Democrats and borders

As usual, Trump claimed of Democrats, "They want open borders."

Facts First: Even 2020 Democratic presidential candidates who advocate the decriminalization of the act of illegally entering the country, such as Massachusetts Sen. Elizabeth Warren and former Housing and Urban Development Secretary Julián Castro, do not support completely unrestricted migration, as Trump suggests.

Here are some claims we can't definitively call false at the moment but are either dubious or require more context:

Facebook and the election

Trump appeared to refer to a flawed study that dubiously alleged that Google bias was sufficiently bad to have shifted at least 2.6 million votes away from Trump in the 2016 presidential election -- except he said somebody had found he lost two million votes or more "because of Facebook."

Facts First: The study in question was about Google in particular. While the author, Robert Epstein, did criticize Facebook in congressional testimony in July, he did not find that Facebook cost Trump 2 million votes.

Trump was vague here, saying that "somebody" said he had lost 2 million votes or more, so it is possible he was referring to something else. Regardless, there is no evidence for Trump's repeated claim that he was robbed of millions of votes in some manner or another.

The Kurds and ISIS prisoners

Trump expressed his hope that ISIS prisoners in Syria will continue to be guarded, accusing the Kurds of having "opened up a couple doors to make us look as bad as possible" and to "create more havoc."

Facts First: US officials told CNN last week that the Kurds have not intentionally released ISIS prisoners to embarrass the US. In a statement to Foreign Policy, the political wing of the Syrian Democratic Forces also denied having done so.

The SDF has had to remove troops guarding prisons and camps holding ISIS fighters and those displaced by the fight against ISIS.

"We already did not have professional jails or professional prisons to keep those prisoners in," SDF spokesman Mustafa Bali said. "The Turkish invasion to our region is going to leave a huge space, because we are forced to pull out some of our troops from the prisons and from the (displaced people) camps to the border to protect our people."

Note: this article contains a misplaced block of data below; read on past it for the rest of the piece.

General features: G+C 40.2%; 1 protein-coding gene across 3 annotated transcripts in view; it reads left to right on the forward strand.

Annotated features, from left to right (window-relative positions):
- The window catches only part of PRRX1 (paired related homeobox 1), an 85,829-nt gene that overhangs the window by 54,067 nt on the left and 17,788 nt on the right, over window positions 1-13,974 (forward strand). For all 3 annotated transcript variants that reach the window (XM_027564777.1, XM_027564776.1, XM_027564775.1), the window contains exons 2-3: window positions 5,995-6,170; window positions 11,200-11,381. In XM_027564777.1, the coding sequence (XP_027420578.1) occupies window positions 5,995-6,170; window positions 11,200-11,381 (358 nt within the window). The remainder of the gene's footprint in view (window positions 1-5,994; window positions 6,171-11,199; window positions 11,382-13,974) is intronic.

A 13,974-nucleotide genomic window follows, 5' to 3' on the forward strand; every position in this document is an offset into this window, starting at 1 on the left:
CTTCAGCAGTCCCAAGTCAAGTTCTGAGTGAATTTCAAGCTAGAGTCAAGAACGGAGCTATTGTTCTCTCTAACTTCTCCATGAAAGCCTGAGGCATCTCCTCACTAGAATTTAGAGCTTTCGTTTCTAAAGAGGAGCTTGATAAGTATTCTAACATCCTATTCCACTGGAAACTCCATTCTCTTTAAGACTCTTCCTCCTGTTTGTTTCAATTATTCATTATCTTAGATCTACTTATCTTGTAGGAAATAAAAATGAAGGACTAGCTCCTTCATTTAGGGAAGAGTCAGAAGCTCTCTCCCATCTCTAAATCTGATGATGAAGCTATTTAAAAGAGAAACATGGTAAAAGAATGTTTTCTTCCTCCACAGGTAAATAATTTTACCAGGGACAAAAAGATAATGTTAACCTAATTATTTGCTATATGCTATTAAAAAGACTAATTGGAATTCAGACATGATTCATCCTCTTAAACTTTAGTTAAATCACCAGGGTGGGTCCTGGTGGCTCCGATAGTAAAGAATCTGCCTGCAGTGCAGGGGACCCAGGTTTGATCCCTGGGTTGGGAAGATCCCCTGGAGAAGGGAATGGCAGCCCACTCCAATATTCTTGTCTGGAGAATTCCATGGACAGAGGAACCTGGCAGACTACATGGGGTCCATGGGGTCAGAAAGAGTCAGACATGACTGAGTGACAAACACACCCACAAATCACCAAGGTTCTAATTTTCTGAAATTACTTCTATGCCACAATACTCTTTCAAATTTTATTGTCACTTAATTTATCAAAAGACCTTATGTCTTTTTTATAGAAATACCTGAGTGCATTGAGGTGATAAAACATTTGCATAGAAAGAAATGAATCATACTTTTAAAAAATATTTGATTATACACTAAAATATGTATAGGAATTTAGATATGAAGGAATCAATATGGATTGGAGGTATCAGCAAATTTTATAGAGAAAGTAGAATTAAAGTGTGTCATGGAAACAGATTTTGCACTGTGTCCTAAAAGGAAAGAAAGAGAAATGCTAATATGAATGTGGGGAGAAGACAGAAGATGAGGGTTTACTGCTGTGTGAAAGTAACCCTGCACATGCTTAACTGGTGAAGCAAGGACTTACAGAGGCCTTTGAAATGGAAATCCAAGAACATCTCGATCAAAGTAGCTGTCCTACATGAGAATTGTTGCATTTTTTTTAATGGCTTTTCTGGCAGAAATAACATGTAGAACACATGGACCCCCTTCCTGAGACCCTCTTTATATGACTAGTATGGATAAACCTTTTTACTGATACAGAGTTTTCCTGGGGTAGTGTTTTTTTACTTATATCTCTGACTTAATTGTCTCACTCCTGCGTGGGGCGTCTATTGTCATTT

Since it's at least possible Trump was referring to intelligence information not known to the public, we won't flatly declare that the claim isn't true. But no evidence has emerged to suggest it is.

Ammunition levels

Trump repeated a story he has been telling over the last week about the condition of the military early in his presidency.

"When I was thinking about having to do something," he said, "one of our generals came in to see me and said, 'Sir, we don't have ammunition.' I said, 'That's a terrible thing you just said.' He said, 'We don't have ammunition.'"

Facts First: We can't be sure what a general might have privately told Trump, so we'll give Trump leeway to recount this supposed story without repeating the claim in his own words, but it's clearly not true that the world's most powerful military didn't have ammunition, period, when he was inaugurated in January 2017.

However, there are some real facts underlying the dubious tale. The US did have a shortage of certain precision-guided bombs at the time, according to military officials. You can read our full fact check here.

The WTO decision

Trump took credit for a World Trade Organization decision to give the US permission to impose $7.5 billion in tariffs on European products in response to European subsidies to airplane manufacturer Airbus.

"Nobody else but me would have gotten that $7.5 billion back for the taxpayers of the United States," Trump said.

Facts First: While Trump's administration had become responsible for the 15-year-old Airbus case in 2017, it should be the latest US victory is only the latest in a series of wins that dates back to the early Obama administration.